Eschewing politics of deception
There is a broad consensus that party politics in Ethiopia, which dates close to half a century, has by and large been the anti-thesis of democracy. From left-leaning parties responsible for Red Terror, one of the darkest chapters in modern Ethiopian history, to the parties existing today the vast majority are alien to the fundamental principles of democracy. Parties that live up to their name are wellsprings of policy alternatives; they are institutions articulating the views and interests of the public and the birth place of future leaders; they enable individuals and groups to pursue different political goals in an organized manner; they serve as platforms for the unfettered expression of diverse ideas; they are forums guided by a certain school of thought and course of action which gain acceptance after critical discourse; and they epitomize transparency and accountability. Are present-day parties prepared to embody these attributes? Do they possess the capacity eschew the politics of lies and deliver good governance. These and similar other questions demand an answer.
Though it’s undeniable that political parties play a vital role in the process of democratization, the fact that over 100 registered parties are operating in Ethiopia has sparked an intense conversation. The merger of like-minded parties in recent weeks has given rise to hope that such consolidation will eventually result in the survival of a few strong parties and bodes well for the country and its people. This said political parties of all stripes must first and foremost practice democracy internally. Preaching about democracy without living it first is the height of hypocrisy. It’s an open secret that practically all parties are the personal properties of their founders or leaders. Such a state of affairs needs to be fundamentally changed if they are to become democratic themselves and adopt a pragmatic program reflective of the reality on the ground. The journey to democracy cannot succeed with the usual politics of lies.
A party conversant with the tenets of democracy and is committed to their implementation continually strives to deepen the political consciousness of its members and keeps abreast of local and global developments to help it make the right decision; its door is always open to frank discussions so as to forge a unity of purpose and action among members; it institutes a transparent and accountable system which has no place for rumor-mongering, conniving and backbiting; it enlists professionals and researchers to generate policies and strategies that appeal to voters; and it engages in a deliberate effort to purge itself of outdated habits and takes up attitudes and action in keeping with the times. This is instrumental in ensuring that its members are informed, principled and set a positive example. Ethiopia has no need for ignorant parties that are intolerant of anyone who does not subscribe to their belief. An uninformed politician is akin to a rudderless ship. Sticking with the tired politics of deception is bound to rob one of credibility. A party lacking credibility can barely survive as a viable entity let alone accomplish its objectives.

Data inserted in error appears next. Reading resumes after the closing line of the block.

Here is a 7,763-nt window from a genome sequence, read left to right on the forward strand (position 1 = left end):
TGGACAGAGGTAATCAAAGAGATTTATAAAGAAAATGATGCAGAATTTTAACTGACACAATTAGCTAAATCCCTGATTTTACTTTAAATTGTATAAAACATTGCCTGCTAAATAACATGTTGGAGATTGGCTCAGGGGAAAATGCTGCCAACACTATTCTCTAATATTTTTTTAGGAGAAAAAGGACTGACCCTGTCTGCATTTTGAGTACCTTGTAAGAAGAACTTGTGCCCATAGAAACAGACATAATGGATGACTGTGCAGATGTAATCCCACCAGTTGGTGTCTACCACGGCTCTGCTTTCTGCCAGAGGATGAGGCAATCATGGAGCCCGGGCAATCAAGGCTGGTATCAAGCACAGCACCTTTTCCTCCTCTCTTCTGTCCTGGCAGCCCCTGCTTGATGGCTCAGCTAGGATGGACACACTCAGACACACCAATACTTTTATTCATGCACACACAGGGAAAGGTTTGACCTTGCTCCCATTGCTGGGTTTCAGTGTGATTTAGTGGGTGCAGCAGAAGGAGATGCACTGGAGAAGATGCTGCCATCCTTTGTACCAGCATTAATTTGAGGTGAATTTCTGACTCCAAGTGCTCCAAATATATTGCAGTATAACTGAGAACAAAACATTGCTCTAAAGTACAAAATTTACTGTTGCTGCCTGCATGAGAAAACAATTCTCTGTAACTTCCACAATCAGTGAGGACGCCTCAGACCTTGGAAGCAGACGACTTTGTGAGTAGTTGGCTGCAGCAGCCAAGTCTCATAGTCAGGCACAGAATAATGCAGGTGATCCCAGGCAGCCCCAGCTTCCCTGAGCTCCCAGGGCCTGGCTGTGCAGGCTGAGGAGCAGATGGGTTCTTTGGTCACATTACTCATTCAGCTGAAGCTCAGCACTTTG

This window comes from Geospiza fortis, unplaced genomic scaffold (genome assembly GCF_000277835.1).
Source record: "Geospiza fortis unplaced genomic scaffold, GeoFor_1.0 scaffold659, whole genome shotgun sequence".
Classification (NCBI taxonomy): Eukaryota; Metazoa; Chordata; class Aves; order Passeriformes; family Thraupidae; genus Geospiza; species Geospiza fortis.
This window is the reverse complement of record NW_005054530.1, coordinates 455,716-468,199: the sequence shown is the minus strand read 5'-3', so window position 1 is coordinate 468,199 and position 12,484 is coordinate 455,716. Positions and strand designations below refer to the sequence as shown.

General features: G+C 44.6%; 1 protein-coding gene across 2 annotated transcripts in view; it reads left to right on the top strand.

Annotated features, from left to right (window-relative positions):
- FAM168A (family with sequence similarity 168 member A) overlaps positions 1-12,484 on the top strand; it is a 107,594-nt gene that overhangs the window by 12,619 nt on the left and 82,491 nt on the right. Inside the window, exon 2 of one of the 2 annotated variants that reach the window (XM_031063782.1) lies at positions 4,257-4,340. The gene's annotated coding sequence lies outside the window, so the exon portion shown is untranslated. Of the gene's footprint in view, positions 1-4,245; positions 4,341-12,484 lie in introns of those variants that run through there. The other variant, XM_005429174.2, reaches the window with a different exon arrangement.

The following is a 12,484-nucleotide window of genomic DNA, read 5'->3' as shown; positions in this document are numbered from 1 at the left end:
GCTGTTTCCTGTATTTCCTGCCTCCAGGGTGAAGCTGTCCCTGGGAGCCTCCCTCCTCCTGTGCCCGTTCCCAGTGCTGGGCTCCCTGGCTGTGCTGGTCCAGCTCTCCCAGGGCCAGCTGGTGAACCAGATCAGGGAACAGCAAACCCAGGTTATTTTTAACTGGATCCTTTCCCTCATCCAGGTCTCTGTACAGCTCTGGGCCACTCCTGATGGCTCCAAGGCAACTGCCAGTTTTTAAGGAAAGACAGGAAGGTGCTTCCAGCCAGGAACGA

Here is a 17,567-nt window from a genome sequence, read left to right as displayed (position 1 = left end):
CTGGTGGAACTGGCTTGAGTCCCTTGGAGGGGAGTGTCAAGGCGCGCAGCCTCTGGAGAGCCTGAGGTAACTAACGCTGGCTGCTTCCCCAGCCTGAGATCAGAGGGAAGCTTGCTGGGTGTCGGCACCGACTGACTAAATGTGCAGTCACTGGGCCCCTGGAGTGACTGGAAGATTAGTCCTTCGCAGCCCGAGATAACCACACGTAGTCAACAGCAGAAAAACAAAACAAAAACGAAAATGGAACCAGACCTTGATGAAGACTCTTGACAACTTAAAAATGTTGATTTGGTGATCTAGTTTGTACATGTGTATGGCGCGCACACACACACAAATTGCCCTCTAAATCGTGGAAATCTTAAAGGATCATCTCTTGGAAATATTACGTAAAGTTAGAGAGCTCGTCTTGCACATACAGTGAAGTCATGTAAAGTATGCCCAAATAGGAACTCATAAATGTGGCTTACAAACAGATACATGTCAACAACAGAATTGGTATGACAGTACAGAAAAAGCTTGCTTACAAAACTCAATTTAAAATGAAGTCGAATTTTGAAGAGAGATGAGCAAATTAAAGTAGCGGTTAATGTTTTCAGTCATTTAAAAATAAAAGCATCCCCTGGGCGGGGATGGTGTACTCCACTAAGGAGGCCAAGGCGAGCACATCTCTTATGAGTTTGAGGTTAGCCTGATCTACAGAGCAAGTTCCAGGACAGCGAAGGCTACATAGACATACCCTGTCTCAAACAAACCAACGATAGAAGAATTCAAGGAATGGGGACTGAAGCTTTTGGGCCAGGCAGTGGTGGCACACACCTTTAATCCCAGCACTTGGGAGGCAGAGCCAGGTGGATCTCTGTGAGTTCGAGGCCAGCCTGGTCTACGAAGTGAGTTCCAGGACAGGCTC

These days the proponents of citizen politics and ethnic politics are engaged in animated discussions. It’s sad and indeed a weakness to turn the differences between the two ideologies into an acrimonious battle. Isn’t it possible to conduct a civilized dialogue among the advocates of both sides without name calling or labeling? Can’t the divergence between them be accommodated democratically? There is no reason why these rival schools of thought need to become sources of intractable conflicts. As the public is the ultimate arbiter of which one it wants to go with the defenders of each camp ought to best the other with superior ideas. It’s impractical to engineer the hegemony of one of the ideologies but try wipe out the other. The objective conditions in Ethiopia now allow the free expression of all sorts of ideas. Given the relatively broader political space prevailing in the country therefore resorting to bigotry is essentially not only undemocratic, but also irrational. Neither the public nor the nation has any use for parties which brandish democratic-sounding names but in practice reek of totalitarianism.
Ethiopia does not need a plethora of feeble political parties. The member parties of the ruling Ethiopian Peoples’ Revolutionary Democratic Front (EPRDF) and its allies are in preparations to form a single national party. Meanwhile, some seven parties merged last week to create a new national party and a further five parties did the same this week. The consolidation is expected to continue apace and in due course winnow down the number of parties to a few. This goes a long way towards ridding Ethiopian politics of archaic attitudes and traditions and putting an end to the long-running politics of deception perpetrated at the hand of parties comprised of cheats and self-serving individuals with an axe to grind. What Ethiopia needs are a few strong parties committed to serving the public, not a horde of weaklings that thump their chests whenever elections come around and disappear when they are over. If Ethiopia is to steer on the right path which benefits its people the politics of deception must be eschewed.